Obesity and certain issues in the area of the mouth and throat may play a part in sleep apnea. For example, sufferers have enlarged tonsils, a small lower jaw, a small soft palate, or unusual tongue positioning.
In some cases nasal breathing is also disrupted. Sleeping on one's back can favor snoring and breathing disorders. However it is rarely the only cause.
Excessive alcohol consumption, and sleeping pills and tranquilizers, can also help make the breathing muscles relax and exacerbate sleep apnea. The probability of developing obstructive sleep apnea rises constantly after the age of 45.
What is obstructive sleep apnea?
The video below explains more about the symptoms, risk factors and treatment options for obstructive sleep apnea.
This and other videos can also be found on YouTubeWatch now
How common is sleep apnea?
Estimates suggest that around 3 percent of women and 5 percent of men have obstructive sleep apnea.
How does sleep apnea develop?
Someone with bad sleep apnea always feels groggy and tired. Sleep fails to bring much rest, and the person's mood suffers. Because people with sleep apnea often feel less well in general, they might also tend to develop depression.
Interrupted breathing while sleeping does not always result in symptoms or health risks. If they are only brief and do not occur often, they do not cause daytime tiredness. They are then no reason to worry. But if these breathing disruptions and complaints persist it may be useful to consult a doctor.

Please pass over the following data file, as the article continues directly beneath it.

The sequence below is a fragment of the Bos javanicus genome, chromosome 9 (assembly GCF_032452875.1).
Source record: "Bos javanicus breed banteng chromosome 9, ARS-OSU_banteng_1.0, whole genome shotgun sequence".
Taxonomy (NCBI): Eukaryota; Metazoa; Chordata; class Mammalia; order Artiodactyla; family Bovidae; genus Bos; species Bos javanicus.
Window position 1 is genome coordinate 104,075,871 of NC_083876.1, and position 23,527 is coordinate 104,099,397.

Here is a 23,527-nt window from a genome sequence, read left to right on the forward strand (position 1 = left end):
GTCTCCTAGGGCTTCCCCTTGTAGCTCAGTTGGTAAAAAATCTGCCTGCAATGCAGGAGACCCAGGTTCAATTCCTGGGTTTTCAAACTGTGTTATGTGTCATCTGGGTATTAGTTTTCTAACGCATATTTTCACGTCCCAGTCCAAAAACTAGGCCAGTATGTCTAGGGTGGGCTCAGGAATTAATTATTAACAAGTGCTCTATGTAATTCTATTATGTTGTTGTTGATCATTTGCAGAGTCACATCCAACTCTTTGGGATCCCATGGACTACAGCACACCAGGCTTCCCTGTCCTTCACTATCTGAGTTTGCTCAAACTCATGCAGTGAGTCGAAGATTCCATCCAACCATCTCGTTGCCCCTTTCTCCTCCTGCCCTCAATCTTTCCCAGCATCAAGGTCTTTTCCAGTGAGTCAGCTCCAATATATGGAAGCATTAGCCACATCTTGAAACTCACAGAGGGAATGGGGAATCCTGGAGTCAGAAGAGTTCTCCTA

How is sleep apnea diagnosed?
If doctors suspect obstructive sleep apnea, they first ask about symptoms and habits. This is then followed by a physical examination. The patient may be given a wearable device with which their sleep can be studied. It will record, for example, the breathing, the heart rate, oxygen saturation in the blood, snoring, and the body position. If the analysis highlights anomalies, additional testing in a sleep laboratory may be useful.
The patient then spends one or more nights in a sleep lab. Their sleep is monitored with other recording devices and a video camera.
How is sleep apnea treated?
Obese people can help their sleep apnea by losing weight. Many different treatments are also available: for example devices that help breathing, positional aids, devices such as lower jaw splints, and surgery. It has been scientifically proven that some of these treatments can help.
Medication currently has no role to play in treating sleep apnea. The effectiveness of the drugs available has not been proven.
The most effective treatment for severe sleep apnea is so-called CPAP therapy. CPAP stands for “continuous positive airway pressure”. This treatment involves pumping ambient air at slightly high pressure into the airways during the night. Patients wear a breathing mask attached to a breathing device. The slightly higher pressure keeps the upper airways open. CPAP therapy prevents all or almost all interruptions to breathing. So symptoms such as daytime tiredness can be significantly helped.